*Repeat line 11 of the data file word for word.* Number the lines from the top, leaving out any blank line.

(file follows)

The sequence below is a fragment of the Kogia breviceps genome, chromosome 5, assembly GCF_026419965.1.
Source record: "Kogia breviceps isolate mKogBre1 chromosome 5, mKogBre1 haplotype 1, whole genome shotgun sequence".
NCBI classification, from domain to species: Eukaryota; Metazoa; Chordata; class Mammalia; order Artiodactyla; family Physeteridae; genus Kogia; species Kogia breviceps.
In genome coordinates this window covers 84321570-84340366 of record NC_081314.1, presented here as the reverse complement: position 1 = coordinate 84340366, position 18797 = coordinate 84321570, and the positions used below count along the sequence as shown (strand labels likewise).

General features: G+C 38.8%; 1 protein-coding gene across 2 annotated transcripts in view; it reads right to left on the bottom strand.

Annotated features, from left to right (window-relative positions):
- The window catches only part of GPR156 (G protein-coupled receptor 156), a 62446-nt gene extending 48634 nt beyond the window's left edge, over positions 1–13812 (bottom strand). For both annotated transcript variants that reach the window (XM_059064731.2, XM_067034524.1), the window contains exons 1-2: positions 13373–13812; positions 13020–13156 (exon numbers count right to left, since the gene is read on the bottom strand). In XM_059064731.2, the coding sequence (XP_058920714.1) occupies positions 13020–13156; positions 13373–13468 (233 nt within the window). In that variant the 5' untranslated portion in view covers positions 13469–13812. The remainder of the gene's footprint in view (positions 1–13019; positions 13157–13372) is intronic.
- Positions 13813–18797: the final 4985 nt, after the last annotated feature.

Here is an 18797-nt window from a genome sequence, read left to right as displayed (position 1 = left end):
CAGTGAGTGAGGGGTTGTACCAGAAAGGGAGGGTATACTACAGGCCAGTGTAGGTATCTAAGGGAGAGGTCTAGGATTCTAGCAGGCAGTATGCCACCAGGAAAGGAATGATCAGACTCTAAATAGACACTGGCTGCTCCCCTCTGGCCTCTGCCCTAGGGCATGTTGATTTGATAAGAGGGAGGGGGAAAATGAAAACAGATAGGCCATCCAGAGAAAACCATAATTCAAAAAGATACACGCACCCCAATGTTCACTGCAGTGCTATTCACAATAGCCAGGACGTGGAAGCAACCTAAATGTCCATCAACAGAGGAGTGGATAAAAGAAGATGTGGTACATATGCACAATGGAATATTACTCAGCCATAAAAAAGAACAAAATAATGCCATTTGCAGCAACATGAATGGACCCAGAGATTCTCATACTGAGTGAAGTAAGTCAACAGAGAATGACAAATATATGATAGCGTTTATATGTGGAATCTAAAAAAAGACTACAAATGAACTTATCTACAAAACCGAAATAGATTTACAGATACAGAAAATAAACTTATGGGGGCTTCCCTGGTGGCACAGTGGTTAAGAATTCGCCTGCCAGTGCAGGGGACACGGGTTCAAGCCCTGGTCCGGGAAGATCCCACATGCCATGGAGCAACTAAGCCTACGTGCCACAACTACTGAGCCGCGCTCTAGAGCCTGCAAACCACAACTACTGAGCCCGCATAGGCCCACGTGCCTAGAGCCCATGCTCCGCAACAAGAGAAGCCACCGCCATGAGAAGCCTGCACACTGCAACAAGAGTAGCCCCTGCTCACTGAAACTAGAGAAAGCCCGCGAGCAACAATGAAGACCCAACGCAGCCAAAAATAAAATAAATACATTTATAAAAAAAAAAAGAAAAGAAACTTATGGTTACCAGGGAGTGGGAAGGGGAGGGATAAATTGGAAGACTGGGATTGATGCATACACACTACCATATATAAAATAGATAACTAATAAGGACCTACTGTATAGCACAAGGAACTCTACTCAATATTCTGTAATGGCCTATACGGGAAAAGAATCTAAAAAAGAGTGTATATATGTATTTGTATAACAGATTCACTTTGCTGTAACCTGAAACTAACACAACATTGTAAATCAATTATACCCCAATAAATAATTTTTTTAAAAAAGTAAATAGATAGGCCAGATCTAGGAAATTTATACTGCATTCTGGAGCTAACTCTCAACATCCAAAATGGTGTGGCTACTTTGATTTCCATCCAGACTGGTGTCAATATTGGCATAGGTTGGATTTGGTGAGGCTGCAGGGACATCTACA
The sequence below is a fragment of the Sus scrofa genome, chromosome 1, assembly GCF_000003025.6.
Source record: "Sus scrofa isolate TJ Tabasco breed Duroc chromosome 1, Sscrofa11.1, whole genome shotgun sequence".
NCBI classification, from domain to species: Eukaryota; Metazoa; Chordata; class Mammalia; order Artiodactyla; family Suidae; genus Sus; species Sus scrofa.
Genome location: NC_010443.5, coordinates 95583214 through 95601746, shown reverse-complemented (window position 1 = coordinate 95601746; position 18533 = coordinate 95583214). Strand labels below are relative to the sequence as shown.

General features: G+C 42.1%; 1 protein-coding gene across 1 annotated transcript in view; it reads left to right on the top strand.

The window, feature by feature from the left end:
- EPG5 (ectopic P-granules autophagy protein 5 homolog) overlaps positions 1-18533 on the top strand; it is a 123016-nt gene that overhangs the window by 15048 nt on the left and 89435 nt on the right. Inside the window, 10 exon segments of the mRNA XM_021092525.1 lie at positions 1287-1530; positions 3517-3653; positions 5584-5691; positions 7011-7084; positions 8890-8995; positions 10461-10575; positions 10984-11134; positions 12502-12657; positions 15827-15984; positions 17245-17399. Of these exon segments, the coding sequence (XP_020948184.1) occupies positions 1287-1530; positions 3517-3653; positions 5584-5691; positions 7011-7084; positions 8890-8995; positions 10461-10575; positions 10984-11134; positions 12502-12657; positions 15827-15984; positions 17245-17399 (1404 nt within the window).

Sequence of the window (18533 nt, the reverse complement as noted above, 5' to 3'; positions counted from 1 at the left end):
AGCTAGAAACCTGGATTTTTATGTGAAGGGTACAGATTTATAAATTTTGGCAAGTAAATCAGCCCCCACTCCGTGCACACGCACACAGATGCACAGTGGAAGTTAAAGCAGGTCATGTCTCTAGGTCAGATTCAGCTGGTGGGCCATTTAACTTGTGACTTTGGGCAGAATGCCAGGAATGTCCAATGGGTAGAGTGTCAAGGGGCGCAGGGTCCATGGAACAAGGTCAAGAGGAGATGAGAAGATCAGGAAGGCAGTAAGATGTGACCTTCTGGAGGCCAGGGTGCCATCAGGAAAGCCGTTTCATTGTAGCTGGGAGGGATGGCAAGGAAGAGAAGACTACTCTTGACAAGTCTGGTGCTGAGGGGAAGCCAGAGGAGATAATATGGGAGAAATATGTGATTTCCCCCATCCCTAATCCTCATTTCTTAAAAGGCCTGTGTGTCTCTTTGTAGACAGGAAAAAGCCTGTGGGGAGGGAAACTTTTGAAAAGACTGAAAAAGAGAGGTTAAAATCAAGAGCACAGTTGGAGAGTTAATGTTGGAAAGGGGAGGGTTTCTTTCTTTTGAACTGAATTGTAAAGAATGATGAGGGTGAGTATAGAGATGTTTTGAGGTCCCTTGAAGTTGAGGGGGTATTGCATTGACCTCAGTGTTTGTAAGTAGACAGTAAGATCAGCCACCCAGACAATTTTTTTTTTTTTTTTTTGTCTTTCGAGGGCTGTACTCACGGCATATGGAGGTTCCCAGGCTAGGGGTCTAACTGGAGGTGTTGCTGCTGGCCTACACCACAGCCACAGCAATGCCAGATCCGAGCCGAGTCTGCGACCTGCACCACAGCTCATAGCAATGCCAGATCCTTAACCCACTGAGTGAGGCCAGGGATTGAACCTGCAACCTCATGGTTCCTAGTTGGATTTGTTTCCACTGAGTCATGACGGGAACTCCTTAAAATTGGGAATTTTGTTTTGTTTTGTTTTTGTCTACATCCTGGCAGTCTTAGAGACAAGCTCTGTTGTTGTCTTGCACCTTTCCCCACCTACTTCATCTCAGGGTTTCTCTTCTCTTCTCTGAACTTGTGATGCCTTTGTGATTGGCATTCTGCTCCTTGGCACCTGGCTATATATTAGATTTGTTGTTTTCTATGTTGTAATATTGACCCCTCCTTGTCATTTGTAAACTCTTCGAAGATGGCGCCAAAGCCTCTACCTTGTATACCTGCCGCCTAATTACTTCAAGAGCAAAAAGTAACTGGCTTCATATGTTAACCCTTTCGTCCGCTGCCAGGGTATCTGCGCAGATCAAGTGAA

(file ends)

The sequence below is a fragment of the Sus scrofa genome, chromosome 1, assembly GCF_000003025.6.